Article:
Olga Plotnikov talks to students on the red team during a break at the Craig Elementary student debate. Poltnikov, the parent of a third grader, spearheaded the debate club and volunteers to run it.
Photo by John Purcell.
NISKAYUNA Kids may sometimes say the darndest things, but they also can provide an interesting perspective to modern-day problems and struggles.
The Craig Elementary School Debate Club held its third debate of the year on Thursday, Dec. 1, when it addressed whether the Internet brings more harm than good. The school’s club was initiated and is overseen by Olga Plotnikov, a parent volunteer.
It meets every other Thursday and has about 12 students actively participating. At the end of a debate, the children are paired off into three teams, with one supporting, one opposing and another developing questions during the debate to ask the two teams.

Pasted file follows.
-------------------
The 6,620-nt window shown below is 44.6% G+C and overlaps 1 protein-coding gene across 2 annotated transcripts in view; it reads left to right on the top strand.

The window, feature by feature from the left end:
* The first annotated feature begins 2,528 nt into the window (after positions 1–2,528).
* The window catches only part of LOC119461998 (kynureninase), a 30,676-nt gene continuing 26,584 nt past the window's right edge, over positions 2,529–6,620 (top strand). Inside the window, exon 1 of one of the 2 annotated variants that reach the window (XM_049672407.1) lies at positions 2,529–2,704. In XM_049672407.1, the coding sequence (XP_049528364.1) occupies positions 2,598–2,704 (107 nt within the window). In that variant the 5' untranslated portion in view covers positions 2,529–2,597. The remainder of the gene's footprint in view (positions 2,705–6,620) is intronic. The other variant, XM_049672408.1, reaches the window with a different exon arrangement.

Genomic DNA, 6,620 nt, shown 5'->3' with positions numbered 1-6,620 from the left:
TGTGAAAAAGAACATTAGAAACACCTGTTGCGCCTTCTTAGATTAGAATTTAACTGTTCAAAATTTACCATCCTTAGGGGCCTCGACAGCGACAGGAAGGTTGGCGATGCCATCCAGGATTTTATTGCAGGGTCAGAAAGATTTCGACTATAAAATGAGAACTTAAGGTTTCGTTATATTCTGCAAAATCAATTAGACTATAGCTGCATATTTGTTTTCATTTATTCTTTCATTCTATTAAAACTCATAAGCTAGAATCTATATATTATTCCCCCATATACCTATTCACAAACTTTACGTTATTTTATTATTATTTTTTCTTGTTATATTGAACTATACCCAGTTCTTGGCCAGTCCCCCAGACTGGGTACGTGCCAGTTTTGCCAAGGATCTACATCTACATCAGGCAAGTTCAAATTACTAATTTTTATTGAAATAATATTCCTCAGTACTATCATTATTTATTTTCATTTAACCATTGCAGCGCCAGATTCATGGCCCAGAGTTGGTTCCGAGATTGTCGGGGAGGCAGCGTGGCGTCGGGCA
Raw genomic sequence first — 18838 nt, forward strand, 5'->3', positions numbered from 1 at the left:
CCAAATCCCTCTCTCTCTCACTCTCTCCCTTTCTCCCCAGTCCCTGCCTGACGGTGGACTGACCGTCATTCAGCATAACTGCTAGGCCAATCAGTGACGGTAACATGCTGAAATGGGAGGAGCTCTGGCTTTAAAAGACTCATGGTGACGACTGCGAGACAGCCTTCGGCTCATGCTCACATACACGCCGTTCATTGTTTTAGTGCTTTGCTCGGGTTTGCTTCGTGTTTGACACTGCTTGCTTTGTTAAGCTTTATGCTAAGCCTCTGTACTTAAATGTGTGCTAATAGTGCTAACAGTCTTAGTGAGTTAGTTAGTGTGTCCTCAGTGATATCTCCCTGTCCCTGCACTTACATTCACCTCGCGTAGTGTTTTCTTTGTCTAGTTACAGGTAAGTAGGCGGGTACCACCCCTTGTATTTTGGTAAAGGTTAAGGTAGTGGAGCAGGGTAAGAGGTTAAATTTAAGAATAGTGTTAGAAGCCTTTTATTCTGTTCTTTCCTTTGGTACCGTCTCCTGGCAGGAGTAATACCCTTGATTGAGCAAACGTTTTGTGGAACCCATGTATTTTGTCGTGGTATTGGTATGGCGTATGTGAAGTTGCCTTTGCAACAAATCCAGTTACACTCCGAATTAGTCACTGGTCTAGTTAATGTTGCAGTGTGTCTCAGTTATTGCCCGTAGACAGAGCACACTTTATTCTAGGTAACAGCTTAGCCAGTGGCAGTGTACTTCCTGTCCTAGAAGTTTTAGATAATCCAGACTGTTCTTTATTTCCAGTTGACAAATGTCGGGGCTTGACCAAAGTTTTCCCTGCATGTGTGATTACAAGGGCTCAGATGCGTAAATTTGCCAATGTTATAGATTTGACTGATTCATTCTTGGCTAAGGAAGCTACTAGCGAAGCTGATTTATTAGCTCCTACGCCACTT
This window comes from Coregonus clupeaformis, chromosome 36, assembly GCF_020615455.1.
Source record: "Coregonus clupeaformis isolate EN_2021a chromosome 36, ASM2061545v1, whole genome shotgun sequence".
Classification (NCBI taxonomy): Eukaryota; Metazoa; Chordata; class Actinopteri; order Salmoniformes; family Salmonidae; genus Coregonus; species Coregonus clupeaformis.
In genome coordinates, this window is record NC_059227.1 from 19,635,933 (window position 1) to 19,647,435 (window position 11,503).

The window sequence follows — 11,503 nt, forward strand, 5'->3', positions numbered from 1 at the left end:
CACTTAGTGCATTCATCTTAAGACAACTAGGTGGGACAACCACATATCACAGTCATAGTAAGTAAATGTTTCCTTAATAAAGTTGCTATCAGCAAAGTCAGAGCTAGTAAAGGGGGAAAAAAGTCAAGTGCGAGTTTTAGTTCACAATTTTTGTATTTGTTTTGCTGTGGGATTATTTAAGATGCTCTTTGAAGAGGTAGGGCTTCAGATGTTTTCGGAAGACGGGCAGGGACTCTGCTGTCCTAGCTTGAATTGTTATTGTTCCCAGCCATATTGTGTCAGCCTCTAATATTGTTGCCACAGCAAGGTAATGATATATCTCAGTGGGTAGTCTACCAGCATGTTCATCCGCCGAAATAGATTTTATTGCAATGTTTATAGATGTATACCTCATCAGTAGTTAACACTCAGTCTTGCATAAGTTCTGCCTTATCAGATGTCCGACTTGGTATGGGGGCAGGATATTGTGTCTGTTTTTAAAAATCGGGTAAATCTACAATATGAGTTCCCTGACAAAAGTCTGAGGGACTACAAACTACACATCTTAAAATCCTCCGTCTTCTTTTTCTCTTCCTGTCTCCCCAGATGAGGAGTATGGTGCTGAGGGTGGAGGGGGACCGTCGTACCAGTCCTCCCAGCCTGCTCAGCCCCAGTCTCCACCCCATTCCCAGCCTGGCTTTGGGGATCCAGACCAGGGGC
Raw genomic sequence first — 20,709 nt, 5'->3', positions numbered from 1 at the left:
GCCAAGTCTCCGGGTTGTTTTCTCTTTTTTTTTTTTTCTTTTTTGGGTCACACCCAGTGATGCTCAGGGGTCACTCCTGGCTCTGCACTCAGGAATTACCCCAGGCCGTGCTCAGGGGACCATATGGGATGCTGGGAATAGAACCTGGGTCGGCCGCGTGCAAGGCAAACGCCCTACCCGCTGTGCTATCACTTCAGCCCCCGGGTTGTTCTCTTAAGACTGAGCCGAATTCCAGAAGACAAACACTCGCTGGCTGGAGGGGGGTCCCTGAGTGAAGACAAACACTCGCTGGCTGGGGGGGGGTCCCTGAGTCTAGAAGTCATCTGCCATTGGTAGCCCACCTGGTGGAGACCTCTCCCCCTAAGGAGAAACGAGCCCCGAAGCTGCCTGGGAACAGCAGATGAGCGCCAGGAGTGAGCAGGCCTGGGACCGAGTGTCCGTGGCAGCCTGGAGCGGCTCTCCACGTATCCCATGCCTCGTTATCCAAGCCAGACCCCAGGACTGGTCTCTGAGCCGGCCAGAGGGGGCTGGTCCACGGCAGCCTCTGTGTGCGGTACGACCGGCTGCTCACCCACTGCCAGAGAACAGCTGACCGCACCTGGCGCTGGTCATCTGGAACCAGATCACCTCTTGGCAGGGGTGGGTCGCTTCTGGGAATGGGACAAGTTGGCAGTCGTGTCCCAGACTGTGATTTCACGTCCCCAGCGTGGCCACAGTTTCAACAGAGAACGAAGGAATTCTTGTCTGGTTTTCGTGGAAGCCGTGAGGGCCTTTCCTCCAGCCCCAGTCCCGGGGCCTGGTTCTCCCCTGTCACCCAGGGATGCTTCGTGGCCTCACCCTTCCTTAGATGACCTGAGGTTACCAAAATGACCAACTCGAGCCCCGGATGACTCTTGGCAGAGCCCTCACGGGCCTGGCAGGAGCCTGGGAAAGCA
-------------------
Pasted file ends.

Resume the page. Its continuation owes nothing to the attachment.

Plotnikov said her son, third-grader Dennis, spurred her to look into starting the club to offer a unique opportunity for elementary students.
“I have a debater at home,” said Plotnikov. “He inspired me, because at school they don’t have time or resources … to debate and discuss things.”
She said critical thinking among children is on a downhill trend compared to the past, so the club provides an outlet for such engagement. The club is in its second year.
“It is probably not a real debate like in high school, but they learn how to stand up and speak loudly and make their own point,” she said.
While the debate might not be exactly like a high school one, it is structured.
The debate pitted the green team, assigned with arguing the Internet is more harmful than good, against the red team, which provided the opposing viewpoint. Time was allowed to make the points to support arguments and then the opposing team was offered a chance for rebuttal. The yellow team then provided the question-and-answer portion, asking for further explanation or for elaboration on statements made by both teams.
Students might not always get their first choice on what team to be on during the debate, but teams rotate, allowing everyone to get a turn at each angle.